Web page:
Since resources are scarce, it is important that the magnitude of the threat not be exaggerated. Al Qaeda has at most a few thousand members. It holds no territory and its constituent organizations have been roundly defeated in Egypt, Algeria and other Muslim nations. Its command and control networks have been effectively disrupted. Most threats now come from amateur copycats. Al Qaeda has no prospect whatsoever of taking over any state in the Muslim world. It probably would be dead altogether if Bush had not poured gasoline on the flames with his large-scale invasions and occupations. For John McCain to proclaim that Al Qaeda is a bigger threat to US security than was the Soviet Union, which had thousands of nuclear warheads aimed at this country, is to enter Alice's Wonderland.
Very few Muslims are either violent or fundamentalist; most are traditionalist, mystic, modernist or secularist. Murder rates in the Muslim world are remarkably low. About 10 to 15 percent of Muslims throughout the world, or 130 million to 215 million, generally support a fundamentalist point of view, including the implementation of Islamic law as the law of the state. But they are not typically violent, and the United States has managed to ally with some of them, as with the Shiite fundamentalist Dawa Party of Iraqi Prime Minister Nuri al-Maliki. The fundamentalists are atypical. In a 2006 Pew poll, majorities in Egypt, Jordan and Indonesia were optimistic that democracy would work in their countries.
Because of its support for or acquiescence to Israel's creeping erasure of the Palestinian nation and for Israel's attack on Lebanon in 2006, and because of Washington's own brutal war in Iraq, the United States is poorly positioned to win hearts and minds in the Muslim world. In the last year of Bill Clinton's presidency, some 75 percent of the population of Indonesia (the world's largest Muslim country) had a favorable view of the United States. By the time Bush had invaded two Muslim countries, in 2003, America's favorability rating there had fallen to 15 percent. It recovered a bit after US magnanimity during the tsunami but then fell back to less than half the pre-Bush level. In Turkey, the favorability rating has fallen from 52 to 12 percent in the same period (all polling figures from the Global Attitudes Project of the Pew Charitable Trust).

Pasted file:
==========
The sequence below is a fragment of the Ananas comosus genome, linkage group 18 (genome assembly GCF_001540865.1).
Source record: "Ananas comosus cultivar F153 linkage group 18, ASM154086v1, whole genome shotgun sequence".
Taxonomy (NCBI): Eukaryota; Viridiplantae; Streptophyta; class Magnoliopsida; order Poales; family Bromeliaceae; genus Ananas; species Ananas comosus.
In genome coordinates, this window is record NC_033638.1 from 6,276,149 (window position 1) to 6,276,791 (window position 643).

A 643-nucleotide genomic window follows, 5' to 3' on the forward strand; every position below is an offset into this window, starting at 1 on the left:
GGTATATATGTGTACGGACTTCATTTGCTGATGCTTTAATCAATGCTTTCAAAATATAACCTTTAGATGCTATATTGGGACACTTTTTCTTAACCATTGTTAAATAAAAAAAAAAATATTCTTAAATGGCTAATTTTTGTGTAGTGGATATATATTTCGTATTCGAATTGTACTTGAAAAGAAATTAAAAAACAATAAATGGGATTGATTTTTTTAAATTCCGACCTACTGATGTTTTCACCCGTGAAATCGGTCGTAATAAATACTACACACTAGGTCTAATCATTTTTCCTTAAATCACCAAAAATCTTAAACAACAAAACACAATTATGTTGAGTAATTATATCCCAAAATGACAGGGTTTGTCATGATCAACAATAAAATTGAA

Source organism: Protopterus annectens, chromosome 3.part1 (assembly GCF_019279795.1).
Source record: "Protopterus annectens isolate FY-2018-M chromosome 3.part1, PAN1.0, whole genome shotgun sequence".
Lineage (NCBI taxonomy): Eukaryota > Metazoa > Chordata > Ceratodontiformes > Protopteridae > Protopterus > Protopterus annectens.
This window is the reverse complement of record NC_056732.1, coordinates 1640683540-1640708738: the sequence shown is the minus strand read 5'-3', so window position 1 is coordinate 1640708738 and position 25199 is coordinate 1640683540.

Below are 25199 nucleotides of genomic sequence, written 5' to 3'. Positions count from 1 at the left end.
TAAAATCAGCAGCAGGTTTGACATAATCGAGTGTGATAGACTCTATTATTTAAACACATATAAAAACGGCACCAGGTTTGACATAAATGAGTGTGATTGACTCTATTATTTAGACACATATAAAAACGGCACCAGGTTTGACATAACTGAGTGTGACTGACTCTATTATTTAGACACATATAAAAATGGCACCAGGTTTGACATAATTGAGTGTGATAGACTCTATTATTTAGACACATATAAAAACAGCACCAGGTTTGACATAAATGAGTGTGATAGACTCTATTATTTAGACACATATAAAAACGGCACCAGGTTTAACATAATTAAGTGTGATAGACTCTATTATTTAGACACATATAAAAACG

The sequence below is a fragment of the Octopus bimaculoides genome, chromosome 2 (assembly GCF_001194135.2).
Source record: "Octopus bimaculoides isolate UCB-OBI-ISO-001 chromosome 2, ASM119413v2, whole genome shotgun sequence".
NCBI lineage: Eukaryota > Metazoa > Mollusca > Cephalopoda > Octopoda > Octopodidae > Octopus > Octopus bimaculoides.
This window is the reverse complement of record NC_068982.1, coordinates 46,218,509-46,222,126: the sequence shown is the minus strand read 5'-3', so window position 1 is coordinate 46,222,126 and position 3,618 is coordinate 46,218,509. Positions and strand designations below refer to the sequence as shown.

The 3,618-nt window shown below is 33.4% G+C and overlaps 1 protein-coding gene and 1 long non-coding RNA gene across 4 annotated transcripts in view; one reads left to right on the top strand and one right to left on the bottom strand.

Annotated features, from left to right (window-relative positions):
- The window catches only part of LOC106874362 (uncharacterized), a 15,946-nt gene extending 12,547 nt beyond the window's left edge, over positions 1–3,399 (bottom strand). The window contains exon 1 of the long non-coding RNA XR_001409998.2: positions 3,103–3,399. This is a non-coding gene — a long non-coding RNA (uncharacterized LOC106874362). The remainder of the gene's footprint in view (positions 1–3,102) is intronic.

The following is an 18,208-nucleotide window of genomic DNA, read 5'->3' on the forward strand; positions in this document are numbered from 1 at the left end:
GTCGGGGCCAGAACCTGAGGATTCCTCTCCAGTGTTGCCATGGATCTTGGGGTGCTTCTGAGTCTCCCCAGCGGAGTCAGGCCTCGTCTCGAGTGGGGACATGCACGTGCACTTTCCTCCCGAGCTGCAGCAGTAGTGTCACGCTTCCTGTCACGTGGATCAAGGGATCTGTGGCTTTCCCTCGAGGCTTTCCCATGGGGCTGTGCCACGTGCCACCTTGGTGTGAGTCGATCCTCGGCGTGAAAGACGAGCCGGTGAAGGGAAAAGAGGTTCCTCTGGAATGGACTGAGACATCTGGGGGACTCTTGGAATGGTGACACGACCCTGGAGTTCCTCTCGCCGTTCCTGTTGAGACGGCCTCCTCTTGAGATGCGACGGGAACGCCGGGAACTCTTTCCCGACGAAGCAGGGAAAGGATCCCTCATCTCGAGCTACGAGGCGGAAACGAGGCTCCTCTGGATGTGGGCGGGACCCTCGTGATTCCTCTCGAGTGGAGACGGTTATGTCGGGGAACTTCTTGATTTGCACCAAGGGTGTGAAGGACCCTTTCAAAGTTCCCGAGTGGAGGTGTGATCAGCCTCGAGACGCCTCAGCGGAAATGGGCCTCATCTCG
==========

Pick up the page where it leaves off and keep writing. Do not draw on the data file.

America does itself no favors by neglecting to promote knowledge of the United States, of its political philosophies and social and political system, in the Muslim world. The United States Information Service was gutted and folded into the State Department in the late 1990s. There are very few American Studies programs at Arabophone universities, and very little US political philosophy or history has been translated. Likewise, Congress funds the study of the Middle East at American Universities at shockingly low levels, given the need for Americans who understand the region and its languages.
Extremist Muslim networks have a specific history, almost entirely rooted in reaction to many decades of European colonial domination or in the Reagan jihad against the Soviet Union, during which the United States gave extremists $5 billion, pressured Saudi Arabia to do the same and trained the extremists at CIA facilities in Afghanistan. Much of their subsequent violence can properly be seen as a form of blowback--black operations that go bad and boomerang on the initiating country.
Marc Sageman, a CIA case officer in Afghanistan in the late 1980s who is now at the Foreign Policy Research Institute in Philadelphia, has estimated the number of extremists who could and would do violence to the United States at less than a thousand. There is a larger group that supports the creation of Taliban-style rigid theocracies in their countries and who are willing to deploy violence to achieve that goal. While their ideology may be unpleasant, they do not necessarily pose a security threat to the United States.